A summary of the pros and cons of traditional RCTs and RWE studies is shown in figure 2.
Using RWE in clinical guidelines and decision-making
The American Thoracic Society (ATS)6 and US Food and Drug Administration (FDA)8–11 have reported their support for integrating RWE in the clinical guidance and decision-making. The ATS considers data from observational studies to complement those from RCTs, providing additional high-quality evidence.6 The FDA uses RWE as a primary source of clinical evidence to guide regulatory decisions, and it supports the increasing use of RWE to build on current understanding of clinical outcomes.11 In a landmark decision, the FDA announced the approval in July 2021 of tacrolimus (Prograf, Astellas Pharma US), an immunosuppressant drug, for use in patients receiving lung transplants, based on RWE from an observational study.10 This approval based on observational data demonstrates the value of incorporating RWE in clinical decision-making.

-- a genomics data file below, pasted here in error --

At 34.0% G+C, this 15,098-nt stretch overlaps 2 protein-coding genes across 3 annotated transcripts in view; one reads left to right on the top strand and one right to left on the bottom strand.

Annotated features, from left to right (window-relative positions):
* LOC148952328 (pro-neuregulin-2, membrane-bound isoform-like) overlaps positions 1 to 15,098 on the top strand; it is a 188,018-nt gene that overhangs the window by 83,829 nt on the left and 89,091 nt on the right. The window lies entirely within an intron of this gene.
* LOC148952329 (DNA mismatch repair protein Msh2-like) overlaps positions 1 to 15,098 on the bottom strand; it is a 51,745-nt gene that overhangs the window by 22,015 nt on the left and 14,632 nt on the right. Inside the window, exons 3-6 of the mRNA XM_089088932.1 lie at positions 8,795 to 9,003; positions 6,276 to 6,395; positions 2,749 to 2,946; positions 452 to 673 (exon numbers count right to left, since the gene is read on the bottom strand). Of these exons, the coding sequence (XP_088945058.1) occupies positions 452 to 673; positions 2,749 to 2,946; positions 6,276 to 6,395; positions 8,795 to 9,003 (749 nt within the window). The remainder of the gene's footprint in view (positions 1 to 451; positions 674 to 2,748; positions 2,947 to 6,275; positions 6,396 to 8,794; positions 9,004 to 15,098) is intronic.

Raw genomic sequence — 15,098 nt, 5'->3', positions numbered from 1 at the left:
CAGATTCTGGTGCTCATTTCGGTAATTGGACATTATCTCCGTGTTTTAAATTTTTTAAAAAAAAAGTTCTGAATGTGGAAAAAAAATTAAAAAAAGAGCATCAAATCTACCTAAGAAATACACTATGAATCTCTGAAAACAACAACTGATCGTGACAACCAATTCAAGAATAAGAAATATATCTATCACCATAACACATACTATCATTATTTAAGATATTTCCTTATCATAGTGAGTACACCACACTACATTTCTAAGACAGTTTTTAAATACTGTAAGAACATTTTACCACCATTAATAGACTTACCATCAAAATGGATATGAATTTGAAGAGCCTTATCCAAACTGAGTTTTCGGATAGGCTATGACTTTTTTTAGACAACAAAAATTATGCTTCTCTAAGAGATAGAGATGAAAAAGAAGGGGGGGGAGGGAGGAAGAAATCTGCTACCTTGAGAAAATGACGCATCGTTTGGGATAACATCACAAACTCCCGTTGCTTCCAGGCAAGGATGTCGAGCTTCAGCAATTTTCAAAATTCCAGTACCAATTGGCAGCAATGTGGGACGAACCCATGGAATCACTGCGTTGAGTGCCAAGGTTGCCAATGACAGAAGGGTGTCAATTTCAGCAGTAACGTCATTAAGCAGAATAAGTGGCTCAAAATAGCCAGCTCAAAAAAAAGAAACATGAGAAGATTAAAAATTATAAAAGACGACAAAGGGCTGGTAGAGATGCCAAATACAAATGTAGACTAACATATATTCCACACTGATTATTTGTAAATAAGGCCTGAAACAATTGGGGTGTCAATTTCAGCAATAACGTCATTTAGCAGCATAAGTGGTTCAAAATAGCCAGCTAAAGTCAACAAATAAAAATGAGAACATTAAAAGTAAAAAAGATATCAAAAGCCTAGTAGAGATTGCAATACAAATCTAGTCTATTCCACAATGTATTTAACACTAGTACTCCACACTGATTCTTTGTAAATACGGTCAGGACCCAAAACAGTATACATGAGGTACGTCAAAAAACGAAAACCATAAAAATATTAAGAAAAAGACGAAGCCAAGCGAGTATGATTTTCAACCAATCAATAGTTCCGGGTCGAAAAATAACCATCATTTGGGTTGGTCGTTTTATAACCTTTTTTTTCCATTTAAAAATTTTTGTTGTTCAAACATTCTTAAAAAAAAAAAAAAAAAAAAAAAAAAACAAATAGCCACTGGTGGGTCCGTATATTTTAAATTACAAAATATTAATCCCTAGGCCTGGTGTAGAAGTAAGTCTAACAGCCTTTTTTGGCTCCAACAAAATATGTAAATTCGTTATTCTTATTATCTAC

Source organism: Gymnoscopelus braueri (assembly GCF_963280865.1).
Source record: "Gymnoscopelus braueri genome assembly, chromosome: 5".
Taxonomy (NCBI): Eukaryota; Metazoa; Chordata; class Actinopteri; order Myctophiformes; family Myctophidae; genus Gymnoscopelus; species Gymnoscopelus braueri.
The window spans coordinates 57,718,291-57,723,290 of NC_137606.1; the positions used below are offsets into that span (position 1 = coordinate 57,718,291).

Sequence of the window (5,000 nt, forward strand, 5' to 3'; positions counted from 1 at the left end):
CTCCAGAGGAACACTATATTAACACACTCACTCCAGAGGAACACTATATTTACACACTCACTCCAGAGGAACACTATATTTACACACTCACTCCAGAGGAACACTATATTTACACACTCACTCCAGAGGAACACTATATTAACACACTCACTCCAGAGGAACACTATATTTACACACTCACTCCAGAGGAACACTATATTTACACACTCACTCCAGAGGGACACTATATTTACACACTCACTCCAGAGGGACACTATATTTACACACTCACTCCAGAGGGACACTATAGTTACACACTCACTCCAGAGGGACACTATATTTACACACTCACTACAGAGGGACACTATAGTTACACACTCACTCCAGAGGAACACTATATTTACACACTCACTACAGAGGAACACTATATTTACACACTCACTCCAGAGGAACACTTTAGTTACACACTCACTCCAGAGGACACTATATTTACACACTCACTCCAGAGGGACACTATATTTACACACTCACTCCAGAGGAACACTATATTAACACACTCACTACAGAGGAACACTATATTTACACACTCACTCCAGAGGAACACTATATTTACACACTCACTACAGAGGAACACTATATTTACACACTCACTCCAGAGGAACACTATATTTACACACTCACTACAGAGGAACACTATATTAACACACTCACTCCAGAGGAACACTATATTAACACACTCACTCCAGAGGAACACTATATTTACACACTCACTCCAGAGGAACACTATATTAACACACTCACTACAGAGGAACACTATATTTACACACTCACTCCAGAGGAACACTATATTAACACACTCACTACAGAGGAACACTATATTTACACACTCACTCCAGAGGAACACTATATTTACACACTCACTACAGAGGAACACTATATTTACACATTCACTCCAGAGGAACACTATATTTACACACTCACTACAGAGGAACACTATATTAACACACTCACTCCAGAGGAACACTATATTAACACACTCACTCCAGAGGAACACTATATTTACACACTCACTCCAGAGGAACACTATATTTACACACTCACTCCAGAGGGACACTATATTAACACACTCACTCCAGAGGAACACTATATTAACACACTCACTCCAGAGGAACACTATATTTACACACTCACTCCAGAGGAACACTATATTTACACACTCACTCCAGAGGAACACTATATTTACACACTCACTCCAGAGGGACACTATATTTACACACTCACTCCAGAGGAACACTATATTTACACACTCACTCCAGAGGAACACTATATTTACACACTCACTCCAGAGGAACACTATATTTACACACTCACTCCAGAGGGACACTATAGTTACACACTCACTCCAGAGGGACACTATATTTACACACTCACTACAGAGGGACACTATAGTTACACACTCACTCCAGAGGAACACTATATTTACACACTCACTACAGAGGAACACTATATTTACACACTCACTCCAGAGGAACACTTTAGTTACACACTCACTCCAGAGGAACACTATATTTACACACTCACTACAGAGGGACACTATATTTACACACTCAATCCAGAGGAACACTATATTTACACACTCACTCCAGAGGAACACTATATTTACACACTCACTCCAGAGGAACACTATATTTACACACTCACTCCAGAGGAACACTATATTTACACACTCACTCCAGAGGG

The European Respiratory Society (ERS) has also outlined the benefits of implementing RWE into the development of clinical practice guidelines, complementing data obtained from RCTs by confirming RCT populations, safety data, exploring additional clinical outcomes and treatment effects to be investigated in prospective RCTs.12 The ERS approach aims to use RCT and RWE data to provide the best possible evidence for clinical decision-making. Newer electronic systems will be invaluable in this approach, as will the utilisation of new evidence evaluation systems that are not considered in traditional approaches for guideline development: for instance, The Grading of Recommendations, Assessment, Development and Evaluation (GRADE) system,13 14 a stepwise process that can be used to assess the quality of evidence in studies15 (including pragmatic RCTs) and, subsequently, inform their use in guiding healthcare recommendations.